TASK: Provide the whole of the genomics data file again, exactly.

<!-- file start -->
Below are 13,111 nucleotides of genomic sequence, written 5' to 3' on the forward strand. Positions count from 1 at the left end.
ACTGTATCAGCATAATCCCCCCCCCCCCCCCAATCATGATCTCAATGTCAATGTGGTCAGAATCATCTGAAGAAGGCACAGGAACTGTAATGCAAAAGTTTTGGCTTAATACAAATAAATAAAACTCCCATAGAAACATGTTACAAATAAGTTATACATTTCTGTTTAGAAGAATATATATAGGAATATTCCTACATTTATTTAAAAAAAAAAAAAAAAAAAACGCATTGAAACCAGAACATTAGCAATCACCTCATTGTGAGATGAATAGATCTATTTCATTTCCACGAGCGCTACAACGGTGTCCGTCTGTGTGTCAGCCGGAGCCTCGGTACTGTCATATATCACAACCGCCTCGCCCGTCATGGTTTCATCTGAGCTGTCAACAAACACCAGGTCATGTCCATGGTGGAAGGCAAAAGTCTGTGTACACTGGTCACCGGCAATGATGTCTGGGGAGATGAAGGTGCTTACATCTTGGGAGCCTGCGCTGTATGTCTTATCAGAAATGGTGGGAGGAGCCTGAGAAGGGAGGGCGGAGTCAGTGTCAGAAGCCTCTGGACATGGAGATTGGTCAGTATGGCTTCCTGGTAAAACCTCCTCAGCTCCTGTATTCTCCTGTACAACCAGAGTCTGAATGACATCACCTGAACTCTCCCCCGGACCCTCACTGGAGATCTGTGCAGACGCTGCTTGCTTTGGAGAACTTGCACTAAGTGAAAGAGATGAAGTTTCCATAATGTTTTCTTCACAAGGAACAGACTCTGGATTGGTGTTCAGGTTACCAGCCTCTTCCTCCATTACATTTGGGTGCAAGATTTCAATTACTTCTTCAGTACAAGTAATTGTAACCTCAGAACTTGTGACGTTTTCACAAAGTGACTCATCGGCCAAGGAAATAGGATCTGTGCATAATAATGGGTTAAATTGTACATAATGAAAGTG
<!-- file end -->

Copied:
Below are 13,111 nucleotides of genomic sequence, written 5' to 3' on the forward strand. Positions count from 1 at the left end.
ACTGTATCAGCATAATCCCCCCCCCCCCCCCAATCATGATCTCAATGTCAATGTGGTCAGAATCATCTGAAGAAGGCACAGGAACTGTAATGCAAAAGTTTTGGCTTAATACAAATAAATAAAACTCCCATAGAAACATGTTACAAATAAGTTATACATTTCTGTTTAGAAGAATATATATAGGAATATTCCTACATTTATTTAAAAAAAAAAAAAAAAAAAACGCATTGAAACCAGAACATTAGCAATCACCTCATTGTGAGATGAATAGATCTATTTCATTTCCACGAGCGCTACAACGGTGTCCGTCTGTGTGTCAGCCGGAGCCTCGGTACTGTCATATATCACAACCGCCTCGCCCGTCATGGTTTCATCTGAGCTGTCAACAAACACCAGGTCATGTCCATGGTGGAAGGCAAAAGTCTGTGTACACTGGTCACCGGCAATGATGTCTGGGGAGATGAAGGTGCTTACATCTTGGGAGCCTGCGCTGTATGTCTTATCAGAAATGGTGGGAGGAGCCTGAGAAGGGAGGGCGGAGTCAGTGTCAGAAGCCTCTGGACATGGAGATTGGTCAGTATGGCTTCCTGGTAAAACCTCCTCAGCTCCTGTATTCTCCTGTACAACCAGAGTCTGAATGACATCACCTGAACTCTCCCCCGGACCCTCACTGGAGATCTGTGCAGACGCTGCTTGCTTTGGAGAACTTGCACTAAGTGAAAGAGATGAAGTTTCCATAATGTTTTCTTCACAAGGAACAGACTCTGGATTGGTGTTCAGGTTACCAGCCTCTTCCTCCATTACATTTGGGTGCAAGATTTCAATTACTTCTTCAGTACAAGTAATTGTAACCTCAGAACTTGTGACGTTTTCACAAAGTGACTCATCGGCCAAGGAAATAGGATCTGTGCATAATAATGGGTTAAATTGTACATAATGAAAGTG